Sunday night was a joyful evening. Warsaw Camerata made its all new music programme debut with new compositions inspired by Milosz and dedicated to his memory. The audience at Polskie Radio Studio One was sparse but those of us who were there recognised that this was an event. Six Polish composers and seven new pieces: some less interesting than otherwise, but others, especially those by Marek Zebrowski and Barbara Kaszuba, very good indeed.
Well done Pawel Kos-Nowicki, who not only conducted but fixed the orchestra, organised the hall and the printing and was still writing invitations an hour before the concert.
If I had any complaint it was that some of the composers did not always know how to express their ideas on paper in a way that was intelligible for the musicians. Some of the scores were unduly difficult to read. This indicates a gulf between the composer and the musician which is not a healthy state of affairs. Such are the dangers of becoming too academic.
I was less thrilled at the end of Monday morning. The Italian Cultural Institute invited me to the Warsaw leg of an EU funded series of conferences on Baroque studies. I decided to go for the second session which concerned musical influences between Rome and Poland.
When I arrived, 20 minutes late, the first session had still not finished and the last speaker had not begun. Apparently, the first speaker had been allowed to take an hour instead of the half hour or so allotted. Not surprisingly, the lax timekeeping had repercussions for the scholarship and the effectiveness of the speakers as the day went on. Most had to cut their papers and little time was allowed for discussion, not that anyone seemed to want to discuss anything when time was allowed. Strange people, these academics.
The final speaker of the first session was a Spanish professor who chose to speak in English. I found him unintelligible, an utter waste of time as far as I was concerned and I cant believe that anyone else understood anything either, though a young German was nodding and smiling in all the right places, so I may be wrong (but Germans are quite gifted in that area, I’ve noticed.)
Apart from his insecurity with English, the Spaniard had all the habits of the bad public speaker, habits certain to make listening difficult for the audience. These included clearing his voice while facing the microphone, moving in and out of range when speaking and he had no slides to help us understand what he was talking about. Why has he not been taught communication skills? They are not rocket science.
The 10 minute pause between sessions became more like 20 minutes thanks to problems with the IT and the fact that there was only one lavatory for thirty or so people. The day grew longer.
Three Polish musicologists spoke in Polish on aspects of Roman and Polish music. The first paper concerned illusions to Wladislaw IV and Jan Sobieski in opera and cantatas in the years 1625 to 1680. Two works were cited by the speaker, two in which I had sung at their first modern performances: Il Sant` Alessio, at Teatro Valle, Rome in 1983 and San Casimiro, re di Polonia, at the Saxon church in Rome in 1986.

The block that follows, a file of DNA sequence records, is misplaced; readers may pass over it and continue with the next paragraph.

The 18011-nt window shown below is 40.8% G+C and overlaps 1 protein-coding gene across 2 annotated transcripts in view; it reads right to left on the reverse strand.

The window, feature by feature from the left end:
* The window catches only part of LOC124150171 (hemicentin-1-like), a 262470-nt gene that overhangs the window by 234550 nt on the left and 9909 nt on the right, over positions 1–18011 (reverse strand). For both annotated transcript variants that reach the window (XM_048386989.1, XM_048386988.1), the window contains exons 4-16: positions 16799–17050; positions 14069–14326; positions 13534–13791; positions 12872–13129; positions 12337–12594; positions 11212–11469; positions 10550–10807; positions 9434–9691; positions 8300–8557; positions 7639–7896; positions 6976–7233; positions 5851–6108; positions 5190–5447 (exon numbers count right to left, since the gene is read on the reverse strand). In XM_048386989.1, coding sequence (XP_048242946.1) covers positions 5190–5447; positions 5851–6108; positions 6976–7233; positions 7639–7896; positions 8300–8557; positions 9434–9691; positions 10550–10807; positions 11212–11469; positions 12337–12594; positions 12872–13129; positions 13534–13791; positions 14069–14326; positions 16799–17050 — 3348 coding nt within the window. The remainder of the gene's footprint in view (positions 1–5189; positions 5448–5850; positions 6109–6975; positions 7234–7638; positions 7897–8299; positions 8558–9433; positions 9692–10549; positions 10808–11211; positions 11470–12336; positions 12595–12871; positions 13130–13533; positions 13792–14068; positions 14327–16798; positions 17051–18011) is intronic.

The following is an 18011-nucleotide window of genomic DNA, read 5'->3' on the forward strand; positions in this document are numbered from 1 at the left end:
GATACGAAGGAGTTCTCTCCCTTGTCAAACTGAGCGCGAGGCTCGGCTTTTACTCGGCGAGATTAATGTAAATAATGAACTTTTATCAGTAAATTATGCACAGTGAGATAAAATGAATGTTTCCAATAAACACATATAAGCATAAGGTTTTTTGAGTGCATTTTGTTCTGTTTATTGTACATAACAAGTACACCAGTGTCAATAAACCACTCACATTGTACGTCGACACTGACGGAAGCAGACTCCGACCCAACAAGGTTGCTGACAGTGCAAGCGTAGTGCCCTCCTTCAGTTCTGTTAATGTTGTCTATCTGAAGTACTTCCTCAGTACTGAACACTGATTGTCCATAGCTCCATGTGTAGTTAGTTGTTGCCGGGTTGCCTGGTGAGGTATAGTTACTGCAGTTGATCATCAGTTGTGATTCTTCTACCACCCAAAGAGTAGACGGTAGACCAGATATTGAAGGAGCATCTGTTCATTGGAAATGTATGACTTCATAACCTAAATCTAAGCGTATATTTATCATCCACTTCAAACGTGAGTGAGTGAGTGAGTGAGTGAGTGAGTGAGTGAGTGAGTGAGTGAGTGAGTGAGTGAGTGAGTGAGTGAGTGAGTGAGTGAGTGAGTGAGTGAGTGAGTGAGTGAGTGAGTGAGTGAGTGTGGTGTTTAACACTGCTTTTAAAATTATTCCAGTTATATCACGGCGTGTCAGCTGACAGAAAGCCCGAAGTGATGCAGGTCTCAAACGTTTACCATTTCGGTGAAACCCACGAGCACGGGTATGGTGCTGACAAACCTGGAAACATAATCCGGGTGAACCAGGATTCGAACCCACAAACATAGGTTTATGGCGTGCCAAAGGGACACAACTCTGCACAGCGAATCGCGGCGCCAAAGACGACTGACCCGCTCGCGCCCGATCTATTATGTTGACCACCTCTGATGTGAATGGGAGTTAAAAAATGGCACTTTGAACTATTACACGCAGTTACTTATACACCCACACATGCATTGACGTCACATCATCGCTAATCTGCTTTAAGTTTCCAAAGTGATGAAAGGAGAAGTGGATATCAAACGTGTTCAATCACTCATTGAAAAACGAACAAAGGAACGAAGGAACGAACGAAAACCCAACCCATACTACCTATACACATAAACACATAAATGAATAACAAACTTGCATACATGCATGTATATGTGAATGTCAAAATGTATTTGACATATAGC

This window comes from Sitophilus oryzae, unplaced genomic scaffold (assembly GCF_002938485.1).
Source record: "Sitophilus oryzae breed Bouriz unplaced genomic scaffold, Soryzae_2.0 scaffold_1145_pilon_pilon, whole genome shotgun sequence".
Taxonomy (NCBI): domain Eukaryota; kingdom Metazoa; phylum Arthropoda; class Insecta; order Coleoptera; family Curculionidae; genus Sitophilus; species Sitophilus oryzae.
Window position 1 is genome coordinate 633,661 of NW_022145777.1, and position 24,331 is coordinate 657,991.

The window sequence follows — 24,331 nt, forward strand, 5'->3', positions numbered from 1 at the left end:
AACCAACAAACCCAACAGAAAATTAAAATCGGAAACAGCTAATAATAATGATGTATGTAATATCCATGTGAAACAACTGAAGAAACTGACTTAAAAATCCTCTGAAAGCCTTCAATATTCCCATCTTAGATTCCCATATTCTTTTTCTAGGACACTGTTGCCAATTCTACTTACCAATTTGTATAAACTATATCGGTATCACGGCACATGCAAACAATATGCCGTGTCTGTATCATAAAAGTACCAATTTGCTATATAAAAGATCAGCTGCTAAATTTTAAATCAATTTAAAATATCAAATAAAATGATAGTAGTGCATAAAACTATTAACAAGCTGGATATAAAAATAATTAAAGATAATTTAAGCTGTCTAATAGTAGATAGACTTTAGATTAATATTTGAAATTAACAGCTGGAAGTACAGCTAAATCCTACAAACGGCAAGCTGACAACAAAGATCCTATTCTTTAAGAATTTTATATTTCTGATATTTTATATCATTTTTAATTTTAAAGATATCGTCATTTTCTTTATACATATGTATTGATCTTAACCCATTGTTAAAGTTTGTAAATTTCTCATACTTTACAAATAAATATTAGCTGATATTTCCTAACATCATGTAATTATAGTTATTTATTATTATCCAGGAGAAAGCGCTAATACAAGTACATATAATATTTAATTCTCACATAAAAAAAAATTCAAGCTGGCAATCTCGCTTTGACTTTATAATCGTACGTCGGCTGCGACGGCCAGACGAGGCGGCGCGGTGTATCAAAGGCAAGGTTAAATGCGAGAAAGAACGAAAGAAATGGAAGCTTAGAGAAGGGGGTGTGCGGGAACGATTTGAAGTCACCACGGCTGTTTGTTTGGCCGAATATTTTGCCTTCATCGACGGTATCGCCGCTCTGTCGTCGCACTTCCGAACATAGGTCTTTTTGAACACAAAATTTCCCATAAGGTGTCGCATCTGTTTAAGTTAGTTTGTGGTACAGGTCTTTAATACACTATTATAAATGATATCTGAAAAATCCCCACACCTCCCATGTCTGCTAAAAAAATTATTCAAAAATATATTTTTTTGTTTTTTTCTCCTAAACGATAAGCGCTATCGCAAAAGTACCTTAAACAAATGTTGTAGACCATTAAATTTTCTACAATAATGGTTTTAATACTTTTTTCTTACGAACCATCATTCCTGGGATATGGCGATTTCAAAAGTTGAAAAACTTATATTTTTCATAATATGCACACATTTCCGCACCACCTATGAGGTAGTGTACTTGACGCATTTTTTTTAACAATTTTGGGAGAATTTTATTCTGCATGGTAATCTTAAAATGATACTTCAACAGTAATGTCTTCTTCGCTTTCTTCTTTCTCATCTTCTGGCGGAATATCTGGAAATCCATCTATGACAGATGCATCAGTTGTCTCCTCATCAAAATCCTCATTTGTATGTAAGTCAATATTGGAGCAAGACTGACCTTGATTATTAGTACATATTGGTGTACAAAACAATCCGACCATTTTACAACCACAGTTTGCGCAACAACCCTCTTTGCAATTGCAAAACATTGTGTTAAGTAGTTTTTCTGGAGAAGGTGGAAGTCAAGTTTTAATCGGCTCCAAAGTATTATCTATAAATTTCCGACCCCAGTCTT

Something that really surprised me was that the speaker, a musicologist from Warsaw University, completely ignored the Swedish invasion of 1660 and the ransacking of Poland between 1660 and 65. When question time came I asked her whether the Roman Church had celebrated in music the Polish victory over the Protestant invaders, a very relevant question and one that really interests me and should have interested her too. All she could say was, “I don’t know!”
The chairman tried to encourage her by saying that she could reply in Polish. All three musicologists shook their heads in dismay. None of them knew anything about what was probably the most important event in Polish history in the 17th century. Staggering!
Well, if you don’t know, you don’t know. I was taught that there is no shame in admitting to not knowing if there is no reason why you should know. It is certainly better than inventing an answer. However, I contest that an academic who fails to know anything about such an important event slap bang in the middle of the chosen period of a paper is no academic. To say “I don’t know in these circumstances is mind boggling. Pathetic. I mean, how could you understand the first performance of Parade in Paris in 1917 without considering the First World War or the collapse of Lehmann Brothers without some study of the wider economic picture?
With this level of academic achievement, delivery and organisation the unavoidable question has to be asked. Who really benefits from this sort of EU spending? Surely shipping a band of academics around Europe at our expense only has value if ideas are exchanged. Yet, in the two sessions I attended there was no discussion at all. Everyone could have stayed at home and read the papers in the comfort of their arm chairs. But, of course, delivering papers at prestigious conferences looks very good on a would be professor’s CV. But this does not answer the question.
Why is the EU spending so much money and getting so little? Who is in charge?
Of course academic study is important but I sense it is going the wrong way: composers who cannot communicate with musicians, speakers who can’t express themselves, academics who can’t see the bigger picture. What all this leads to is irrelevancy. At a time when governments throughout Europe are looking for ways of reducing spending on education, especially higher education, it is obscene and absurd that academics seem to be weaving an ever tighter and impenetrable cocoon around themselves. They had better watch out. It is time they woke up or they will be swept away by the politicians` broom.